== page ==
During the early part of the Heroadian epoch, taxes were paid to the king and collected by officers appointed by him. This method which worked fairly well, at least under Herod the Great.......

During the early part of the Heroadian epoch, taxes were paid to the king and collected by officers appointed by him. This method which worked fairly well, at least under Herod the Great, had passed away before any books of the New Testament were written. After the deposition of Archelaus (6AD), at the request of the Jews themselves, Judea was incorporated into the Roman empire and put under procurators who were in charge of all financial administration, although the tetrarchs still collected the internal taxes. This fact conditions all that is to be said about "tribute" and "publicans" in connection with the New Testament. It is to be noted first of all (a fact that is often overlooked by the student) that in the imperial era the direct taxes were not farmed out, but collected by regular imperial officers in the regular routine of official duty. The customs or tolls levied upon exports and imposts, and upon goods in the hands of merchants passing through the country, were sold to the highest bidders, who were called publicans.

With this distinction clearly in mind we may dismiss the subject of general taxation with the following remarks: First that the taxes in Judea went to the imperial treasury (Mt22:17; Mk12:14; Lk20:22); second that these taxes were very heavy. These two facts explain why the question of paying tribute to Caesar, which our Lord was obliged to meet, was so burning an issue. It touched at once religious and financial interest-a powerful combination. In 7AD, immediately after the appointment of Coponius as procurator, Quirinius was sent to Judea to take a census (apographe) for the purpose of poll-tax (kensos, phoros, or epikephalaion (Mt22:17; Mk12:13,14; Lk20:20). This census was the occasion for the bloody uprising of Judas of Gamala (or Galilee) (Acts5:37).As a matter of historical faxct this same census was the occasion of the final destruction of the Jewish commonwealth, for the fierce antagonism to Rome which was aroused at that time never died out until it was extingushed in blood, 70AD.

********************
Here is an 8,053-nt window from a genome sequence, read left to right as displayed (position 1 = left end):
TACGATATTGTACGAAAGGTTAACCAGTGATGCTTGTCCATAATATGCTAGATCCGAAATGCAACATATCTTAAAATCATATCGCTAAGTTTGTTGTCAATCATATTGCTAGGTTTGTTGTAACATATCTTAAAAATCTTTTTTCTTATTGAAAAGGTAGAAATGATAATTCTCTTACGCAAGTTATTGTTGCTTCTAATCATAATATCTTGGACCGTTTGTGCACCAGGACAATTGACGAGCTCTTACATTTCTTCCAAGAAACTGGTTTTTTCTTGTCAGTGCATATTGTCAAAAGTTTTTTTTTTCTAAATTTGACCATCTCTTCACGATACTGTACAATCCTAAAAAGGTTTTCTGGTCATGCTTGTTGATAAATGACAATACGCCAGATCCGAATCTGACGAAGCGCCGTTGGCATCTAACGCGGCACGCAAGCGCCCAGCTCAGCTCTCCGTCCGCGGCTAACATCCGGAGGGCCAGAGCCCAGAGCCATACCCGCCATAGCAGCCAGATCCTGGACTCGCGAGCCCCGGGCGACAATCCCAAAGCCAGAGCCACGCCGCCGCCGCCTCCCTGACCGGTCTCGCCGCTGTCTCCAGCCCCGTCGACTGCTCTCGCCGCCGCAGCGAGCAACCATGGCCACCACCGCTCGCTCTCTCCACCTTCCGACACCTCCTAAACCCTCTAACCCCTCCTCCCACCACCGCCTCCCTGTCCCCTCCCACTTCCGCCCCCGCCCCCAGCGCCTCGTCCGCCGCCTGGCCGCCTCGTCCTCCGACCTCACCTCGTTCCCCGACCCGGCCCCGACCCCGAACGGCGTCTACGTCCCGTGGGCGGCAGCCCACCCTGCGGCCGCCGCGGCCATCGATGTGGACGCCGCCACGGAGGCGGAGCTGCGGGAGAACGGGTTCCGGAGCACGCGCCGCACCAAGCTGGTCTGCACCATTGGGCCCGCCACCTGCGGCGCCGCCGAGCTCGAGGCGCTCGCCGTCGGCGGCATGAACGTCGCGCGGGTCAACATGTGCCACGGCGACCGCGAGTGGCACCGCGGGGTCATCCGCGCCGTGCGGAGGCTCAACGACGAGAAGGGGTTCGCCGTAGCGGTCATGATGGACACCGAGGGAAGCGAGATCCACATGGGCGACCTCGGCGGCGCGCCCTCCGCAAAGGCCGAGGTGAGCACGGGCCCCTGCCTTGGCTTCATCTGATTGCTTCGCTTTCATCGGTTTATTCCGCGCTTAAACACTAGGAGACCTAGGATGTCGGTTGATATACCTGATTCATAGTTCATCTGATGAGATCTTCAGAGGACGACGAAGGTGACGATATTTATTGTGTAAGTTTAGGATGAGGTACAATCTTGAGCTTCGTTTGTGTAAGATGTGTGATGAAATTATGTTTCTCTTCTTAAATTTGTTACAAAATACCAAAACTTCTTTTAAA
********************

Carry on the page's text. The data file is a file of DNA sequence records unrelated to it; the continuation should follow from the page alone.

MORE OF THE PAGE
We are now free to discuss thos matters which center in a general way about the term "publican." According to Stapfer this term (telones) is commonly used to cover several grades of minor officials engaged in the customs service. The word was extended in meaning from the publicanus, properly so called, the farmer-general of a province, to his subordinate local officils. The publicans of the New Testament "examined the goods and collected tolls on roads and bridges" (Mt9:9). These tolls (Latin, portoria; Greek tele) were collected in Israel at Caesarea, Capernaum and Jericho. Those collected at Capernaum went into the treasury of Herod Antipas. At Jericho there was a chief publican (architelones), but most of the publicans mentioned in the New Testament were probably subordinate to men higher in authority.

"Go to the sea, drop in a hook, and take the first fish that comes up.
Open its mouth and you will find a coin worth twice the temple tax. Give that to them for me and for you."